Volume II Issue III
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Whatever it Takes!
Recently I heard a statistic on the radio that really got my attention. The announcer stated that 37% of the adults in a large American city were “functionally illiterate.” Since I have dealt exclusively with children in my career in public education, I hadn’t really taken the time to think about what happened to our students once they became adults. I couldn’t shake that statistic as I thought about the fact that one in three adults could not read. I wondered why this had occurred. What happened to these adults when they were students in school? Did they just give up or did the adults in their lives give up on them? Did they become disenchanted with school because they felt that it did not offer anything for them? As educators, did we do everything in our power to support these individuals when they were children in our schools? And finally, what were their daily lives like as they tried to function in a competitive and fast-paced world as a non-reading adult?
As public school educators, it is our mandate to do everything we can think of to ensure that the students in our charge are experiencing success and learning. It is unacceptable to “allow students to fail.” A fellow principal has a sign that hangs in his office that reads, “Whatever It Takes.” It has become his mantra as he works with students, parents and his professional staff. Not only has he encouraged adults who work with children to “think outside the box,” he has challenged them to “act outside the box.” The bottom line is that we cannot give up on our students.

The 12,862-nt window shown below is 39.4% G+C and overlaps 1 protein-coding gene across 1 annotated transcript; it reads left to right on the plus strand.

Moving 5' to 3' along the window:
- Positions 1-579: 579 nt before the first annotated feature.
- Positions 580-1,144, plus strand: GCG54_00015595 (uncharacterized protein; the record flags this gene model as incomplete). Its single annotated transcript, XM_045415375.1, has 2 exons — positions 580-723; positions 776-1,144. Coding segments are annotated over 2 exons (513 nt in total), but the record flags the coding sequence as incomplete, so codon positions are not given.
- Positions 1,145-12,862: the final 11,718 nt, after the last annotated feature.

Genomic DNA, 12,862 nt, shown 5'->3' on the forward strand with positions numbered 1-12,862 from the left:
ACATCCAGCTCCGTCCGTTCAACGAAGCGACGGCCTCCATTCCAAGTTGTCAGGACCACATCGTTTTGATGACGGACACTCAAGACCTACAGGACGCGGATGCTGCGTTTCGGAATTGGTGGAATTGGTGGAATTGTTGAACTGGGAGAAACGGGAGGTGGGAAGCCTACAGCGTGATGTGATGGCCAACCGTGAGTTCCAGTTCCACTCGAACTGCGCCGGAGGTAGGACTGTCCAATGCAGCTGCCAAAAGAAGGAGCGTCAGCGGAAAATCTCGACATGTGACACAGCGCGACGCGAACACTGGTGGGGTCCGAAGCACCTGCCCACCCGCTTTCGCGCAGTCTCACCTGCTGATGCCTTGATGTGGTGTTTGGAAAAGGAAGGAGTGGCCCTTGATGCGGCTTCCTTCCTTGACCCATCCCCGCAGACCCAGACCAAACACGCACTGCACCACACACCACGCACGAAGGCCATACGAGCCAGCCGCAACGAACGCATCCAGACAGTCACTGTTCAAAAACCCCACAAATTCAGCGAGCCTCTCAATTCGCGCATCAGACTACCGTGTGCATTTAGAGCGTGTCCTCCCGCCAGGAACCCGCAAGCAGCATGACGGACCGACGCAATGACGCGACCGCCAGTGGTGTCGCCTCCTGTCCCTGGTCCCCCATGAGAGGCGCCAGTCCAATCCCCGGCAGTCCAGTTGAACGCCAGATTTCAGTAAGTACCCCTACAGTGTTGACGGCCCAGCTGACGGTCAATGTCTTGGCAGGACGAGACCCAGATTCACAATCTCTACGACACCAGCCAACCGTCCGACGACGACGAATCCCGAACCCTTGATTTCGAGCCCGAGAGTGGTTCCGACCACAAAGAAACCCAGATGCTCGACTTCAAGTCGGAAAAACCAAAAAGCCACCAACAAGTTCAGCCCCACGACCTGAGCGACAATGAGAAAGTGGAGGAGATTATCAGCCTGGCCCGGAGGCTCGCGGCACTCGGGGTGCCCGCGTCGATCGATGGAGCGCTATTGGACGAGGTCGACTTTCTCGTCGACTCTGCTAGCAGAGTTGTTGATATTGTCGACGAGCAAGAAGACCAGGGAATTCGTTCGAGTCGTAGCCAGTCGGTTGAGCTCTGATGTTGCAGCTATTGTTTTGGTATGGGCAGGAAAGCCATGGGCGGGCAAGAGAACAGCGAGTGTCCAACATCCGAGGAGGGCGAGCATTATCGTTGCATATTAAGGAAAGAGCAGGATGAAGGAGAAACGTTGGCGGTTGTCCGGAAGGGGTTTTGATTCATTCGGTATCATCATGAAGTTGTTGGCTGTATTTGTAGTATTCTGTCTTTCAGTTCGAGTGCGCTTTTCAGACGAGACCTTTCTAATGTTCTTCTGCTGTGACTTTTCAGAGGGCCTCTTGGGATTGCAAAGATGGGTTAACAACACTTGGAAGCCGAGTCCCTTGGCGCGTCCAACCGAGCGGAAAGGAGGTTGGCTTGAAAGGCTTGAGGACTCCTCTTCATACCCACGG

So how should adults proceed in order for their students to experience success? I heard a principal share a story about how she approached the subject of high expectations and success for all students with her faculty. She talked about several lines of dialogue from the movie, “Apollo XIII.” At one point in the film, the astronauts become stranded in space and the message relayed back to earth is “Houston, we have a problem.” She emphasized the word “we” in the message. She made the connection to her school by stressing that in our schools, we do not work in isolation. We must work together to problem solve, to collaborate with other personnel in the school, and to keep looking for that vital ingredient that will motivate a student. All personnel in the school – administrators, counselors, teachers, secretaries, social workers, bus drivers, cafeteria workers, custodians – should have a stake in the educational success of our students. In my career I have known many instances where the right adult at the right moment has made the difference we were all searching for. A second line of dialogue from “Apollo XIII” is Houston’s response to the problem of the stranded astronauts, “Failure is not an option.” The principal challenged her staff by asking, “What if we approached our jobs as educators everyday with that idea in mind? What if we agreed that we would tirelessly devote our energies to support each and every student to achieve and learn?”